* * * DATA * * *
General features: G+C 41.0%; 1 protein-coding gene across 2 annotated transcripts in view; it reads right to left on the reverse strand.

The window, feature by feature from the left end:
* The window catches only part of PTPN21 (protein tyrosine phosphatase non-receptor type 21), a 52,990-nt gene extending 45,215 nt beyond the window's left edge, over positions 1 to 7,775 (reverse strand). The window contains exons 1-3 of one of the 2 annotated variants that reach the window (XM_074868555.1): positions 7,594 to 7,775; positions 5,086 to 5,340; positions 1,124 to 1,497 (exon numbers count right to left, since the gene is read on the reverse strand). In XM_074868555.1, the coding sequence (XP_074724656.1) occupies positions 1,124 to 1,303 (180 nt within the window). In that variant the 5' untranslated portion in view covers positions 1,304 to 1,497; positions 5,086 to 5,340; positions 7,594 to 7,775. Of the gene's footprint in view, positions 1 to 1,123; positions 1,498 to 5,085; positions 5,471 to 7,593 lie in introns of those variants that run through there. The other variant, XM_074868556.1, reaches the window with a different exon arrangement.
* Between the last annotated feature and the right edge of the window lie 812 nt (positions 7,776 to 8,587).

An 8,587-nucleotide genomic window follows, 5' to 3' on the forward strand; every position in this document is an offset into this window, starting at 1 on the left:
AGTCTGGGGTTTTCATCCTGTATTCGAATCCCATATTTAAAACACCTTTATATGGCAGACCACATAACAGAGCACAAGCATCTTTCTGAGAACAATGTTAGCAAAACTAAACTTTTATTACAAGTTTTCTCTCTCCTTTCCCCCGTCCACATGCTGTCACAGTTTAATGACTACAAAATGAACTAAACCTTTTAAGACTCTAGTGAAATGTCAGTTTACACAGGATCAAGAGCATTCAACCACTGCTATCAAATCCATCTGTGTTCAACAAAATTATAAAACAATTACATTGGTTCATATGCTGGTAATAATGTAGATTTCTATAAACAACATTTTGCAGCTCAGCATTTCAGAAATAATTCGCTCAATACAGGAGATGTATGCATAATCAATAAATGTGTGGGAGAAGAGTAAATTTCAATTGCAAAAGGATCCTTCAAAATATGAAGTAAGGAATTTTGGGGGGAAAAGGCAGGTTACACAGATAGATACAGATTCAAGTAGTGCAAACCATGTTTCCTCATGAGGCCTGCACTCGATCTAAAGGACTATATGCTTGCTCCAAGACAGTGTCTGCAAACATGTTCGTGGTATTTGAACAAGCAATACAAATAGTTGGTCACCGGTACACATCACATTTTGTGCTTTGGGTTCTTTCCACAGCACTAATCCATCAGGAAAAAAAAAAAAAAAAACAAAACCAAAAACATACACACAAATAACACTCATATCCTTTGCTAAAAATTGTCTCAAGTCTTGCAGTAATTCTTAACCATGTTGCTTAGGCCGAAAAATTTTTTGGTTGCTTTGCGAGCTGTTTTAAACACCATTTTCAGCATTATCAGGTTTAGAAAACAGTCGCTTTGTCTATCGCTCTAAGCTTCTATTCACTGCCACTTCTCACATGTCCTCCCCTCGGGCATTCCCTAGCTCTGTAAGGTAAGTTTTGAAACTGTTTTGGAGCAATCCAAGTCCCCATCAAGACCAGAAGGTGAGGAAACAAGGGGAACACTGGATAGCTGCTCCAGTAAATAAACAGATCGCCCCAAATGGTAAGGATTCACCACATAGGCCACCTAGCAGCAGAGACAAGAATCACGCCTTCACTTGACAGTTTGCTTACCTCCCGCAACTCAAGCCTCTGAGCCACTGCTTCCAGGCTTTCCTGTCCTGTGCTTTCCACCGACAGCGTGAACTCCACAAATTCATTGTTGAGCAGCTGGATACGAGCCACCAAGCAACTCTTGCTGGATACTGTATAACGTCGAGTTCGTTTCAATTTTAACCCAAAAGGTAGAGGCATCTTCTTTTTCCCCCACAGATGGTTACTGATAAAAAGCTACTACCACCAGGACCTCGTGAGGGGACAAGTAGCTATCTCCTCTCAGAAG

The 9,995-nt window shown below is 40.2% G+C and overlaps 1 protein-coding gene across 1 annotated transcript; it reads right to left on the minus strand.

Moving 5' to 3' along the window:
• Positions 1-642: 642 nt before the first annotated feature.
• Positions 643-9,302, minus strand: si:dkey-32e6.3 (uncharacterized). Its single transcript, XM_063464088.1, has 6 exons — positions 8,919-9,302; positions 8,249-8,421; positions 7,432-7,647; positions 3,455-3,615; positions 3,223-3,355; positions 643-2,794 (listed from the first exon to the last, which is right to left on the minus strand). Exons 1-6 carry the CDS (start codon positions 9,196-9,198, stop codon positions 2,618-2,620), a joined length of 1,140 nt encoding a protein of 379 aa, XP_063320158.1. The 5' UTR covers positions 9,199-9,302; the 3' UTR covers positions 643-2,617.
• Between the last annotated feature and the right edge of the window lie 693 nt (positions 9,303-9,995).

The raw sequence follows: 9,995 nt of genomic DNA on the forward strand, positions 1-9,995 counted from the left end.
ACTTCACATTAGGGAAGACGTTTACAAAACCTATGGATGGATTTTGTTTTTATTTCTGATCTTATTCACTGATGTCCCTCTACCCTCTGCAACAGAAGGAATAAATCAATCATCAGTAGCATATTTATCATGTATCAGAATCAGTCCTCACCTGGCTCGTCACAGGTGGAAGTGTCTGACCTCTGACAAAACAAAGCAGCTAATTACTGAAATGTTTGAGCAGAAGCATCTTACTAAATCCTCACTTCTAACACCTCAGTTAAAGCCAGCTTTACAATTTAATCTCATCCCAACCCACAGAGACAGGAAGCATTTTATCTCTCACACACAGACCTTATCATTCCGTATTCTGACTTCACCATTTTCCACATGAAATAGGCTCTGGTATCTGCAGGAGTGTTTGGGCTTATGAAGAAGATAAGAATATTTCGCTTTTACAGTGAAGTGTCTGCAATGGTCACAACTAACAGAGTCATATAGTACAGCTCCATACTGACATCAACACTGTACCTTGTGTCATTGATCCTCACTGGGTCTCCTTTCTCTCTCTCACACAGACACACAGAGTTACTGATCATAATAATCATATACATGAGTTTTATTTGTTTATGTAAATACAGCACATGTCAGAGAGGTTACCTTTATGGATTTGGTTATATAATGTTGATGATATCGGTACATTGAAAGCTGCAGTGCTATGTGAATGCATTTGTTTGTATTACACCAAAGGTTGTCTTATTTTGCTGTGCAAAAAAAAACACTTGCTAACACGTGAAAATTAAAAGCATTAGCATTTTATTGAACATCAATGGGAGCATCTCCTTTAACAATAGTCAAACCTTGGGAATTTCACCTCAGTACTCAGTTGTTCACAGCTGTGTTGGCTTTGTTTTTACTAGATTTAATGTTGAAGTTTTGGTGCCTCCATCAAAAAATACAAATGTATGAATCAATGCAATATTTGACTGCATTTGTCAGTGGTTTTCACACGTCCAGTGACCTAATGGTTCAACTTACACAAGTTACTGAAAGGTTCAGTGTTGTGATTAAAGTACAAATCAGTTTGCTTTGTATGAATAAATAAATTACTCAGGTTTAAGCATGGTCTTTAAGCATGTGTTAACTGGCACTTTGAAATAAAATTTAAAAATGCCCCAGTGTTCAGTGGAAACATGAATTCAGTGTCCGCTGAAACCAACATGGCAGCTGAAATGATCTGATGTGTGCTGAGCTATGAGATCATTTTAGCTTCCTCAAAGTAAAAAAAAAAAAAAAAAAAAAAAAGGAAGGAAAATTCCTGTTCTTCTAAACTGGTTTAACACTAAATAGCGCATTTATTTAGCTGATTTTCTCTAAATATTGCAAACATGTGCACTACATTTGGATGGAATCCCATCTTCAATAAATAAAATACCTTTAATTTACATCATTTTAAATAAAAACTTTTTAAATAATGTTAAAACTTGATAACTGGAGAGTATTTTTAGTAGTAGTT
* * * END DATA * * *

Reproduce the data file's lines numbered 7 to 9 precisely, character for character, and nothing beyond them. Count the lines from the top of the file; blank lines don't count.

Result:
The 9,995-nt window shown below is 40.2% G+C and overlaps 1 protein-coding gene across 1 annotated transcript; it reads right to left on the minus strand.

Moving 5' to 3' along the window:
• Positions 1-642: 642 nt before the first annotated feature.